iOS and Mac calendar app Fantastical is moving to a subscription model

Calendar app Fantastical is getting a big update simultaneously across all Apple platforms that adds a bunch of new features, but also moves its signature software to a subscription model on iOS and Mac.

Flexibits’ Fantastical has had a long history as one of the premier calendar apps for Apple devices. It started out as a nice-looking menubar app for Mac before slowly coming to other Apple platforms over time. The last major update to the software, Fantastical 2, rolled out slowly over time, coming to the iPhone in 2013, iPad in 2014, on Mac as a full-fledged app in 2015 and then later that year on the Apple Watch. But today marks perhaps the biggest shift in Fantastical’s history.

Let’s talk about that new subscription model first. In the past, Fantastical apps were (relatively) expensive one-time purchases. The iPhone app used to cost $4.99, the iPad app used to cost $9.99, and the Mac app used to cost $49.99. Starting today, though, you’ll be able to use the updated and fully-loaded Fantastical apps on your Mac, iPhone, iPad, and Apple Watch with the new Fantastical Premium subscription, which will cost $4.99 a month or $39.99 a year.

That might seem like a good deal — but it depends on how much you use Fantastical, and on what platform. You’ll get a whole year of Fantastical on Mac for $10 less than the previous one-time price, which isn’t bad. But if you used Fantastical on iPad, you’ll now have to pay four times more than the previous one-time purchase price, per year. If you used Fantastical on iPhone, you’ll have to pay eight times more than the previous one-time purchase price, per year.

That said, if you’ve been turned off by Fantastical because of the $64.97 total to own the app across iPhone, iPad, and Mac, this new per-month price isn’t that much to spend to test the waters and try out Fantastical for the first time. And it might be worth it, as it’s become difficult to find a really great third-party calendar app these days, especially with some classic calendar apps like Sunrise having been shut down years ago.

The updated apps been completely rewritten, and the Mac, iPad, and iPhone apps all now have feature parity, Flexibits CEO Michael Simmons tells The Verge. (Prior to this change, each version of Fantastical had different features.) Flexibits will bring as many features as it can to Apple Watch, he says, but will have to abide by the limitations of the watchOS platform.

Today’s updates also bring some nice new features. For example, you can now propose meeting times with other people, even if those people don’t use Fantastical. The app now also supports Todoist and Google Tasks, which means your to-do lists on those services can show up in Fantastical’s Tasks pane and alongside your calendar events. Previously, Fantastical only supported iCloud Reminders. And if you already use calendar sets, which show you different calendars depending on your location, those now work across all platforms instead of just on Mac.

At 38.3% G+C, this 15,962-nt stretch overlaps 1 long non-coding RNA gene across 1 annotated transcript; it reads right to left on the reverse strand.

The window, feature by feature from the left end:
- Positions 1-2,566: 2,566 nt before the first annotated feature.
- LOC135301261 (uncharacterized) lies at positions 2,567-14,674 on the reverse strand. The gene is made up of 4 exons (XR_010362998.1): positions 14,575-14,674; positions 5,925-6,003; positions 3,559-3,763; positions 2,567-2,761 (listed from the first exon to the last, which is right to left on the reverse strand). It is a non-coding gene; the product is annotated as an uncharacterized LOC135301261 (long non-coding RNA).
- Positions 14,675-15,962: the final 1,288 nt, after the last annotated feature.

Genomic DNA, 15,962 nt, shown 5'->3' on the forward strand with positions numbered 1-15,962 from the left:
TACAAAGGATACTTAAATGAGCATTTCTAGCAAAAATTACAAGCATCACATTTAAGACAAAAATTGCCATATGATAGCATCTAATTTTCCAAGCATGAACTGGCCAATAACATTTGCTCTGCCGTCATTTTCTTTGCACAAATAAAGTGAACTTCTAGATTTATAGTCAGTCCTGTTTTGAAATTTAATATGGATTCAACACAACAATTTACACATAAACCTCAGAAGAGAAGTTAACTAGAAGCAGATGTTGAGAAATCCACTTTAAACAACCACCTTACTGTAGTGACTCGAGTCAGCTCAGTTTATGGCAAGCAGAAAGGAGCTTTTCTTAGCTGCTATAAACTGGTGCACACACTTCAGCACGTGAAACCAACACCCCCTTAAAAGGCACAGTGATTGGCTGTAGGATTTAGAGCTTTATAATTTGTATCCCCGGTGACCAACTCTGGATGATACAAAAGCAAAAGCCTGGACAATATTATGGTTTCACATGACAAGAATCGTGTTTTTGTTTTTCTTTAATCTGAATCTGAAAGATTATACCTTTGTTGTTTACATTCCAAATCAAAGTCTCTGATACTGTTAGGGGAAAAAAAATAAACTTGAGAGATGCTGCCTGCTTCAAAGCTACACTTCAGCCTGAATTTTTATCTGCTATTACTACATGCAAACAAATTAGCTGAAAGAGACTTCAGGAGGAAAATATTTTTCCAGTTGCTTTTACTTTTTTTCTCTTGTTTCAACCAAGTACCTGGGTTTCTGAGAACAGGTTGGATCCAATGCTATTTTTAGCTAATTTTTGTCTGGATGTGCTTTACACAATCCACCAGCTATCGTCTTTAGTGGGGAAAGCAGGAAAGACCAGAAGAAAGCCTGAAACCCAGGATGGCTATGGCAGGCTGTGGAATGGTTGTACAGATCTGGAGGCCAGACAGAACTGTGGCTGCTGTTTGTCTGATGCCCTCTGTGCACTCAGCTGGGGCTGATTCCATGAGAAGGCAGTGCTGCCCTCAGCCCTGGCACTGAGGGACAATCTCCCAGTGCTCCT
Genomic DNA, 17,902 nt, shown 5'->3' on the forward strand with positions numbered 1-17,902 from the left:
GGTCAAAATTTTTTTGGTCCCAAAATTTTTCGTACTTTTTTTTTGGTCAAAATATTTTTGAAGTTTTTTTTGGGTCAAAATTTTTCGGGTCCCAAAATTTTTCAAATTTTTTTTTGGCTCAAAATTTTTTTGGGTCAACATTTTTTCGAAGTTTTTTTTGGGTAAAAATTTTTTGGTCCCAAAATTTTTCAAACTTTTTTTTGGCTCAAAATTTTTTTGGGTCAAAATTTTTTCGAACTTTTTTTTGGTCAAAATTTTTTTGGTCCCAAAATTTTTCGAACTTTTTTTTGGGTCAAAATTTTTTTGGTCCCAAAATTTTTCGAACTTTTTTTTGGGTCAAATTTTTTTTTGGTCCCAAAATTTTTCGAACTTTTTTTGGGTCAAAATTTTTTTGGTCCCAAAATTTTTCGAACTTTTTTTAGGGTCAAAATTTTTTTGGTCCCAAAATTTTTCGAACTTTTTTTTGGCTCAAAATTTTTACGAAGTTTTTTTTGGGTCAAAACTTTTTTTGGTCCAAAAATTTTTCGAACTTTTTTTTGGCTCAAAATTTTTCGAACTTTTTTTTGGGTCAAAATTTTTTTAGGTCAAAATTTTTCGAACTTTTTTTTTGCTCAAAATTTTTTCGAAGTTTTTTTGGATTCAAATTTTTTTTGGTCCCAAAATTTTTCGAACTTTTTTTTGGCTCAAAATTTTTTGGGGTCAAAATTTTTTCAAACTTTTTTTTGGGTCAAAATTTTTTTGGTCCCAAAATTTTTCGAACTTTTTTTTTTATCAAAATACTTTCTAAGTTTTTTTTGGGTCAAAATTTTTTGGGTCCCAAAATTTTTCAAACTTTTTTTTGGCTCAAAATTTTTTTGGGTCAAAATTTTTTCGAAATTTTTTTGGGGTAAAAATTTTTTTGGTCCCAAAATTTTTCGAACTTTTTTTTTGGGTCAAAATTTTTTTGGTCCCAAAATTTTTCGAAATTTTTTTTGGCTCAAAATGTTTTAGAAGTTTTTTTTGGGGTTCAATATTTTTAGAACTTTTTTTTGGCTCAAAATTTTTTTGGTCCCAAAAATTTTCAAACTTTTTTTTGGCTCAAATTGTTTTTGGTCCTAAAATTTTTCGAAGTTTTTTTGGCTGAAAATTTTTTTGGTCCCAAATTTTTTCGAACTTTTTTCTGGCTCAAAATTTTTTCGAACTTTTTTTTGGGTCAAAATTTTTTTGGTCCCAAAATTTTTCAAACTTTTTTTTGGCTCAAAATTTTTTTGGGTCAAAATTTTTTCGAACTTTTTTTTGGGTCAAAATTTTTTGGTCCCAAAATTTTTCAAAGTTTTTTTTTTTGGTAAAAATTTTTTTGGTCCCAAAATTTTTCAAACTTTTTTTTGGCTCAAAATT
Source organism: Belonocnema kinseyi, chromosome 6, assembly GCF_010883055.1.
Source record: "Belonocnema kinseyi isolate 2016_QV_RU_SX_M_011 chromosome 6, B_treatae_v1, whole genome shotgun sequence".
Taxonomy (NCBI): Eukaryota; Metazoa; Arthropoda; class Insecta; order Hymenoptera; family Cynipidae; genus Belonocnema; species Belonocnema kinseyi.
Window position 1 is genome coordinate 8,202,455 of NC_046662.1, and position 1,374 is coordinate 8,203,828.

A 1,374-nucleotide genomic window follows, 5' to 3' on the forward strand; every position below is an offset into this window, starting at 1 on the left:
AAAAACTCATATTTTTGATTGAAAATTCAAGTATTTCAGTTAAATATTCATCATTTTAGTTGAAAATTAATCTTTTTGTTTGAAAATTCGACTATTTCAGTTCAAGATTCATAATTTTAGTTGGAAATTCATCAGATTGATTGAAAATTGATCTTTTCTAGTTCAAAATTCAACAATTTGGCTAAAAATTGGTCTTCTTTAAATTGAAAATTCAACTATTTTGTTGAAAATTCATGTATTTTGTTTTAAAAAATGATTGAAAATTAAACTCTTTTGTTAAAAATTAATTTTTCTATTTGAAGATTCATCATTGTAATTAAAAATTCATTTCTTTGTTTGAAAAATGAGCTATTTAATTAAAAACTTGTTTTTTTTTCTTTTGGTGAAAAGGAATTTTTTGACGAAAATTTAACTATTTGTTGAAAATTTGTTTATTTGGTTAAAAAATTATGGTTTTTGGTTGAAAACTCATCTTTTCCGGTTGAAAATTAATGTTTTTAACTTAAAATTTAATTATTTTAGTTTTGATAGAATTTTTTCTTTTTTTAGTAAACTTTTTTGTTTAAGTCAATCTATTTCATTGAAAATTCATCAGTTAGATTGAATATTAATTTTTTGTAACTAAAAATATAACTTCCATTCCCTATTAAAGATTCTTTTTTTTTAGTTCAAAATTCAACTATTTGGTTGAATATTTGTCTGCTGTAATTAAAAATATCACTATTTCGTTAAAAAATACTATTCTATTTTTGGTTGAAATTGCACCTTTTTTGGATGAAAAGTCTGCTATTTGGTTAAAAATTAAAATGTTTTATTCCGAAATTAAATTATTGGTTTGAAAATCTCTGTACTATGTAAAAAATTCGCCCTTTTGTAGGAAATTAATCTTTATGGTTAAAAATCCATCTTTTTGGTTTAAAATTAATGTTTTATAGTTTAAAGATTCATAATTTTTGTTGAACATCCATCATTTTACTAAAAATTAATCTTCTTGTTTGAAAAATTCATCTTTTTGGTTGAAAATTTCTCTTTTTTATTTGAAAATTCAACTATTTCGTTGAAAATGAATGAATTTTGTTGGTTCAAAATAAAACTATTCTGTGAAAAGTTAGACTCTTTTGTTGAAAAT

Image: Fantastical

There’s also a lot of small but nice-to-have additions, including weather forecasts right on your calendar and in meeting invites, dark mode, and Zoom integration. There’s also a new feature called “Interesting Calendars,” which lets you add calendars for holidays, sports schedules, TV shows, and more from within the app.

Fantastical’s new “Interesting Calendars” feature.
 Image: Fantastical

None of those feel like must-haves, and a majority of Fantastical’s features are now locked behind a premium subscription. That may irk some long-time users who paid once for the product and expected to continue receiving updates for it. But part of Flexibits’ shift to a subscription model is about financing new features it hopes to pay for with recurring monthly revenue.

If you already own Fantastical 2, though, Flexibits has a pretty cool offer to help mitigate that feeling, in part. If there’s any feature in Fantastical 2 that is now a Fantastical Premium feature, you will still be able to use that feature in the updated app on the platform you own it on, even without a Premium subscription. You won’t need to sign up for a Flexibits account to keep that functionality. And Simmons tells The Verge you’ll still get free bug fix updates as well.

If you’re a new user and you opt to use the free version, pretty much all you can do is look at your calendars in a week or month view and add basic events to your calendar. I couldn’t even add a basic reminder unless I was signed into a Fantastical Premium account, which was disappointing.

The new apps should be out now as a free download across all platforms. If you want to use the more powerful subscription version, you’ll need to make a Flexibits account, but that comes with a 14-day free trial of the new premium offering.


Loknath Das